“If I have milk, for example, I know the temperature when it’s sitting in storage, when it’s in transit and when it’s at the store,” Williams said. “If there are any variances, we’re able to catch those things faster across hundreds of thousands of different SKUs.”


Hungry for Sustainability: How Technology Can Help Control Food Waste and Climate Change

En-route traceability is one way to use AI for foodborne illness prevention. Shelf-life risk for perishable items is another. Much like retailers utilize the edge to enhance customer and employee experience, manufacturers are adopting edge computing in food safety to identify potential issues.

“Larger manufacturers use edge computing to monitor and predict recalls,” Williams continued. “If four people got sick, they can see where they purchased from and be more accurate in identifying the culprit.”

Forecasting in Restaurants and Retail

The COVID-19 pandemic emphasized cloud concepts for restaurants, from data sharing to ghost kitchens. Nathan Jarvis, a former chef and founder of Jarvis Hospitality and Advising, said AI can be used for predictive forecasting.

“In retail grocery settings, automatic sensors provide minute-by-minute data and establish trends,” Jarvis said. “They can predict when a refrigeration unit will go down and catch it before the refrigerator dies.”


Edge Computing Powers New Wave of Retail Experiences

This technology also improves food safety for individual items. For example, a human might only periodically check a display of rotisserie chickens. With AI sensors in place, a retailer can more accurately read its products.

“They can know that each chicken hits the right temperature each time, instead of one thermometer hitting the right chicken,” Jarvis said.

Food processing requires critical control points where companies collect data at certain frequencies. Predictive analytics could help identify a faulty piece of equipment or other malady.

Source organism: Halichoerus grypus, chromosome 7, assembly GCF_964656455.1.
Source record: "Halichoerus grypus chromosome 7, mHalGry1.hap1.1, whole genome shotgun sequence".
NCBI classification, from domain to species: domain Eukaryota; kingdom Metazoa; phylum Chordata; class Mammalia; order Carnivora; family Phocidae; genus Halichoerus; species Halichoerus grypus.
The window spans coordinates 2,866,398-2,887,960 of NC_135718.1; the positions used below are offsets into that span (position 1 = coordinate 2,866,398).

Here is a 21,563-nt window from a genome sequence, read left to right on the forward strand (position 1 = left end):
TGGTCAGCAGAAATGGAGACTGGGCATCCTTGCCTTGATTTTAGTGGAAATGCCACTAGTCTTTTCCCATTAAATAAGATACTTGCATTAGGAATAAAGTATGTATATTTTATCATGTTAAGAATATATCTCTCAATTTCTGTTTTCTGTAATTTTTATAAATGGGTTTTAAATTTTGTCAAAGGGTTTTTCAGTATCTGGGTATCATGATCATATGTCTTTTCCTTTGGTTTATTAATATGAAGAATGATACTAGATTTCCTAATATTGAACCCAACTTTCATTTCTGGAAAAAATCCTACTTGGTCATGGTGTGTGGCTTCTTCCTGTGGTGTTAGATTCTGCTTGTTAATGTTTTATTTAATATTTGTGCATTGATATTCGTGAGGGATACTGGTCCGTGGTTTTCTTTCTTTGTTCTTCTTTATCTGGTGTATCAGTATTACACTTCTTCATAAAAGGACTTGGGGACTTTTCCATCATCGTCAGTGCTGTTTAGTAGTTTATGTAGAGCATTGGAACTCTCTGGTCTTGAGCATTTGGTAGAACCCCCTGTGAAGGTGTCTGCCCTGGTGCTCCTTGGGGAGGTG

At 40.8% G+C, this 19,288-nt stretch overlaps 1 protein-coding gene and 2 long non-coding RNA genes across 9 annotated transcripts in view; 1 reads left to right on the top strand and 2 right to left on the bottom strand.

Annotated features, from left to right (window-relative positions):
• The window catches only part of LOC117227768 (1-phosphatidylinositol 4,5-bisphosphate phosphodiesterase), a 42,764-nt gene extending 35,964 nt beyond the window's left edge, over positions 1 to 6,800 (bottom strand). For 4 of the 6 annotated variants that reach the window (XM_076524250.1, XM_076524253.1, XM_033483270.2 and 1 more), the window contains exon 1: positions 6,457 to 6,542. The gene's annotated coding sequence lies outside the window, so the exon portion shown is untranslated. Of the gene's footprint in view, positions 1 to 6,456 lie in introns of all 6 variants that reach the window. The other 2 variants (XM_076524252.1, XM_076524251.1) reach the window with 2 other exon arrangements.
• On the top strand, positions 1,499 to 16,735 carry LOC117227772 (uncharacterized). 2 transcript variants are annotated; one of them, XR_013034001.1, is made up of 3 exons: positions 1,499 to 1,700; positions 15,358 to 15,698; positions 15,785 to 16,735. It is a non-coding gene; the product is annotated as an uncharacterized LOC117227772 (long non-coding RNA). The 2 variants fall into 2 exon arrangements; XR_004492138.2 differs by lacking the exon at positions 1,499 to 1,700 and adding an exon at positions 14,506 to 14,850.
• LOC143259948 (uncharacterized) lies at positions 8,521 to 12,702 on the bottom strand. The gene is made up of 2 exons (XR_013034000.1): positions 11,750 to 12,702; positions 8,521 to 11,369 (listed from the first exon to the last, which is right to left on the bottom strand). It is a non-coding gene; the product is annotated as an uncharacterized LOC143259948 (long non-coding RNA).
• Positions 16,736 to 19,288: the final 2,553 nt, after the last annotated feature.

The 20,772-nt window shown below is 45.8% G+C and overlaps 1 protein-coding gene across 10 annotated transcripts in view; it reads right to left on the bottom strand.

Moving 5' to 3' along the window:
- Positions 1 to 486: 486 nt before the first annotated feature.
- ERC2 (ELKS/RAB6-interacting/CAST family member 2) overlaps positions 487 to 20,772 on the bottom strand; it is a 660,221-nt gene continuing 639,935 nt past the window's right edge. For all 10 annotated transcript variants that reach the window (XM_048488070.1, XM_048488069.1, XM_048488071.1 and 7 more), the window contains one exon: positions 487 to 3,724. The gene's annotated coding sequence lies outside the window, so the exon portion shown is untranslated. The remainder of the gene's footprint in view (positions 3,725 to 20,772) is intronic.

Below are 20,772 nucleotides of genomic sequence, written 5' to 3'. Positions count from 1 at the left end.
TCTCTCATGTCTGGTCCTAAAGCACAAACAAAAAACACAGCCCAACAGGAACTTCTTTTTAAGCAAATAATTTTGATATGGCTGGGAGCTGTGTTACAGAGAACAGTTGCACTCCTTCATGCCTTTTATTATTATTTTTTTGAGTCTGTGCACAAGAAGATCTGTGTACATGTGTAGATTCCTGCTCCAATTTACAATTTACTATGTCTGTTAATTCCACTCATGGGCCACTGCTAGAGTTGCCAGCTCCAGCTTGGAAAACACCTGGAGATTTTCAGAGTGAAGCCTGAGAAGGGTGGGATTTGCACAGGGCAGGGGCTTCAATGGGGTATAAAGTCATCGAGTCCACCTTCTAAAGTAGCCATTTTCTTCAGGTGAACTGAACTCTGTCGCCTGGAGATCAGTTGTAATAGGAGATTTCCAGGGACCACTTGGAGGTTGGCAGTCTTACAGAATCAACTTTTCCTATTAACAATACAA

“More immediate opportunities are in engineering failure point analysis, so you can predict when a part of the process might go off the rails from a food safety standpoint,” Miller explained. 

“Anywhere you have a well-trained model looking at a particular problem and relatively high-quality data, something can be done.”

The Future of Food Safety is Sustainable

Food safety and sustainability go hand-in-hand. While the horizon is bright, the industry must maintain realistic expectations.

“People make these big claims,” Sabeh said. “We’re going to reduce water use by 94%, land use by 90%, blah blah blah…” 

“Reducing water usage by 25 or 50% is a big number, but those lofty goals are a disservice to us.”

Emerging categories in food science are also worth watching. Jarvis pointed to mushroom mycelium, which modifies proteins to remove graininess and flavor changes. Fungi-based options require up to 99% less energy, land and water than compared to raising cattle.

“It performs better in a product, tastes better and takes away some of the negative aspects of plant-based proteins,” Jarvis said. “We’re going to find all sorts of interesting new uses and possibilities.”

There’s still plenty of research and development to be done around AI food safety practices. Williams therefore stressed the importance of sound data collection and using AI as a complement to human experience and reasoning.

“The information coming out is only as good as what we’re putting into it,” he said. “AI shouldn’t be your whole program. Tailor it to your processes and operations.”

Editor’s note: Learn more about Nutanix’s AI platform, GPT-in-a-Box, and hybrid multicloud

Joey Held is a writer and podcaster based in Austin, Texas, and the founder of Fun Fact Friyay and Good People, Cool Things. Connect with him on Twitter or LinkedIn.